Sutcliffe is needed, and so is his arm

KEN ROSENTHAL

July 23, 1993|By KEN ROSENTHAL

MINNEAPOLIS -- Rick Sutcliffe was handed a two-run lead in the top of the first inning last night at the Metrodome. It was a nifty start to a long weekend series in the Orioles' personal horror house.

By the end of the first, the Twins were up a run. By the end of the third, they were up three. By the end of the fourth, they were up four and on their way to an 8-4 win that once again forced the Orioles to a consider a question they're trying not to think about:

Are they going to have to do something with Sutcliffe? Give someone else his spot in the rotation?

Arthur Rhodes is starting to throw bullets at Rochester. The club is openly investigating trades for starters to provide ballast for a pennant drive. Sutcliffe, struggling mightily as Ben McDonald, Jamie Moyer and Fernando Valenzuela soar, certainly would be the obvious candidate to lose his spot.

But it's not going to happen.

Not unless Sutcliffe gets hit so hard for so long that manager Johnny Oates has absolutely no choice.

Don't count on it.

If there is one player Oates doesn't want to touch, it's Sutcliffe. Tampering with Sutcliffe is tampering with the ballclub's karma. Sutcliffe is the Orioles' leader. He is the bulk in their big shoulders. He encourages. Cajoles. Keeps the dugout alive. Passes on old tricks to young heads. "You have to be in uniform to understand his importance to us," Oates said.

He also has to pitch, of course. That's the problem these days. Sutcliffe is 0-4 in his past five starts. His ERA is an SAT score. He isn't fooling anyone.

But here's the deal: If you take him out of the rotation now, or soon, you run the risk of losing him for the season. Sutcliffe is the sweetest guy in the world away from the ballpark, but in uniform he's all macho, an ace strutter. Take away his job and maybe you take away his aura, his confidence. That would be a bad move.

The Orioles are in a pennant race, as you may have heard. A tight, tense September looms. And here's a call you can bank on: When it's the middle of September and the Orioles desperately need a big game from a starter, they're going to want Sutcliffe on the mound.

More than Moyer. More than Fernando. More than any other starter, even Mike Mussina.

Pennant-drive games call for old, wise heads. For nerveless arms. For moxie more than miles per hour.

For warriors.

That's Sutcliffe. He's the Orioles' only true warrior.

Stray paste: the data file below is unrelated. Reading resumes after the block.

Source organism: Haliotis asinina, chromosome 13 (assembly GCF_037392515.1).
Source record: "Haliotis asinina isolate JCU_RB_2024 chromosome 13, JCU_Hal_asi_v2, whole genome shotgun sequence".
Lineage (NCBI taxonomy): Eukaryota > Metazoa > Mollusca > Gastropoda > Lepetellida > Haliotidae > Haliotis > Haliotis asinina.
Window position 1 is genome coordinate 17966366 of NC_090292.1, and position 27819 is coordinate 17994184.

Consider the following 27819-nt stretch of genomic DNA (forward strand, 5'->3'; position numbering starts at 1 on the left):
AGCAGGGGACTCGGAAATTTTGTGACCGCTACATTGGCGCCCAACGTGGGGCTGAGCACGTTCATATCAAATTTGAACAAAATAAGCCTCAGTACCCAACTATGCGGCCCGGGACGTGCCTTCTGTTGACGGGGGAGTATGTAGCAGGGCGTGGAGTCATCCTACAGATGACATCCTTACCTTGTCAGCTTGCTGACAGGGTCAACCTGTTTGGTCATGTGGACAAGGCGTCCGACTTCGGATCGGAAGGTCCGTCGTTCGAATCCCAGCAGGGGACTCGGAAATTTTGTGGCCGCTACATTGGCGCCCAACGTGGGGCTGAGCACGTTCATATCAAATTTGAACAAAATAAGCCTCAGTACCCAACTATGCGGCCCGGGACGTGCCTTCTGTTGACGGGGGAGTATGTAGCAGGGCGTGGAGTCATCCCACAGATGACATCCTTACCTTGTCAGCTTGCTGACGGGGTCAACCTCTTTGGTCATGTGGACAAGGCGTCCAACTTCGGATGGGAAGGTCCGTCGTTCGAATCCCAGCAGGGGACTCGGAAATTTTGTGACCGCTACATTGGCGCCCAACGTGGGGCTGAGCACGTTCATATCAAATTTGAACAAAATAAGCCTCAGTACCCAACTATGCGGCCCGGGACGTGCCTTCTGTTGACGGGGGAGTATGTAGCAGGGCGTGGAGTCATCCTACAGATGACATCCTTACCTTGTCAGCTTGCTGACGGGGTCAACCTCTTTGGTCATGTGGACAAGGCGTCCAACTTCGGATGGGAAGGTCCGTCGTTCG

Obviously, he is no longer the pitcher who won 97 games in seven years during the mid-1980s. But he's the perfect pennant-drive pitcher if ever there was one.

If the Orioles gave away his job now and lost him for the season, they would be warrior-less in September. And very sorry.

Besides, remember the cautionary tale of a year ago. Sutcliffe went through a slump at almost the same time in the season. His July record was 0-5. There was talk that his fastball just wasn't fast enough anymore, that it was just, you know, time. But Sutcliffe came out of it. With a vengeance.

As the Orioles chased Toronto, he went 5-0 in August. Suddenly, he was brilliant, the starter Oates wanted out there every night. Only when the team faded in September did Sutcliffe fade, too.

Now, it's possible that he doesn't have another such recovery in his arm. He is 37. He threw his first pro pitch during the Watergate summer. He has completed some 2,500 major-league innings. Even on his good days now, he has base runners all over the place. Hey, maybe it's just, you know, time. If so, let's stand and applaud.

But then again, maybe he's just bluffing, as he was a year ago. Maybe he's just experiencing the dead-arm days that every pitcher experiences every season. The Orioles, and Bird-lovers everywhere, should hope so.

This much is certain: Oates will give Sutcliffe every chance. More chances than he would give any other pitcher. Only when everyone else is screaming, when it is painfully obvious, would the manager reluctantly make this change. Oates loves what Sutcliffe brings to the table. What manager wouldn't?

As with all things baseball, we'll just have to see what happens.

"I'm as sick of it as you guys are of writing about it," a disconsolate Sutcliffe said, sitting at his locker. "What am I supposed to do, wait until August 1st rolls around?"

He shook his head. "No one in here wants to win this thing more than I do," he said. "It makes me sick."

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